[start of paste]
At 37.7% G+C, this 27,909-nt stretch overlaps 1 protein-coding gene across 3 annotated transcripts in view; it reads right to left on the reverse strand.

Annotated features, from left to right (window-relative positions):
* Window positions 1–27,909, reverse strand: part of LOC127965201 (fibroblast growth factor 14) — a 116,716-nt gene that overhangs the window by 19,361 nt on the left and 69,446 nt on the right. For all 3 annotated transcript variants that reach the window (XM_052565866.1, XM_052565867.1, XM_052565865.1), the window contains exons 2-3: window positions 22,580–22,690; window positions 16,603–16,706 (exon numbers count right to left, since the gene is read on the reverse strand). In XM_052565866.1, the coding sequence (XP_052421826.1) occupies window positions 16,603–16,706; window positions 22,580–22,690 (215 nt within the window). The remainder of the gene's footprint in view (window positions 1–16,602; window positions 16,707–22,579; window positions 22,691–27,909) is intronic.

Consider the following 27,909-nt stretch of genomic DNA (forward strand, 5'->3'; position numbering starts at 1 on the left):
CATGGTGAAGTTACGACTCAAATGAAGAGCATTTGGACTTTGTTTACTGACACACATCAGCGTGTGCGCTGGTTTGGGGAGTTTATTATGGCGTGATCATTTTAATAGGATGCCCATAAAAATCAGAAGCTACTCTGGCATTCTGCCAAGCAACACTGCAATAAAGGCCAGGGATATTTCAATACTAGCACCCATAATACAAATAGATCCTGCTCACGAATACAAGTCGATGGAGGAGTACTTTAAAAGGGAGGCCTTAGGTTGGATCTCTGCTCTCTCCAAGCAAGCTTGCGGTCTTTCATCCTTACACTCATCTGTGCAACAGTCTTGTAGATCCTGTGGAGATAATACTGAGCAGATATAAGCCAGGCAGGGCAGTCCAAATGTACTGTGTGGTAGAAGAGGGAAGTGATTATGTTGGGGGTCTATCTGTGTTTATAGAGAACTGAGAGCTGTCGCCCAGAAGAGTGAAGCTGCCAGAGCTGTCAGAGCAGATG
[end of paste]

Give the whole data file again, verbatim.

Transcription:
At 37.7% G+C, this 27,909-nt stretch overlaps 1 protein-coding gene across 3 annotated transcripts in view; it reads right to left on the reverse strand.

Annotated features, from left to right (window-relative positions):
* Window positions 1–27,909, reverse strand: part of LOC127965201 (fibroblast growth factor 14) — a 116,716-nt gene that overhangs the window by 19,361 nt on the left and 69,446 nt on the right. For all 3 annotated transcript variants that reach the window (XM_052565866.1, XM_052565867.1, XM_052565865.1), the window contains exons 2-3: window positions 22,580–22,690; window positions 16,603–16,706 (exon numbers count right to left, since the gene is read on the reverse strand). In XM_052565866.1, the coding sequence (XP_052421826.1) occupies window positions 16,603–16,706; window positions 22,580–22,690 (215 nt within the window). The remainder of the gene's footprint in view (window positions 1–16,602; window positions 16,707–22,579; window positions 22,691–27,909) is intronic.

Consider the following 27,909-nt stretch of genomic DNA (forward strand, 5'->3'; position numbering starts at 1 on the left):
CATGGTGAAGTTACGACTCAAATGAAGAGCATTTGGACTTTGTTTACTGACACACATCAGCGTGTGCGCTGGTTTGGGGAGTTTATTATGGCGTGATCATTTTAATAGGATGCCCATAAAAATCAGAAGCTACTCTGGCATTCTGCCAAGCAACACTGCAATAAAGGCCAGGGATATTTCAATACTAGCACCCATAATACAAATAGATCCTGCTCACGAATACAAGTCGATGGAGGAGTACTTTAAAAGGGAGGCCTTAGGTTGGATCTCTGCTCTCTCCAAGCAAGCTTGCGGTCTTTCATCCTTACACTCATCTGTGCAACAGTCTTGTAGATCCTGTGGAGATAATACTGAGCAGATATAAGCCAGGCAGGGCAGTCCAAATGTACTGTGTGGTAGAAGAGGGAAGTGATTATGTTGGGGGTCTATCTGTGTTTATAGAGAACTGAGAGCTGTCGCCCAGAAGAGTGAAGCTGCCAGAGCTGTCAGAGCAGATG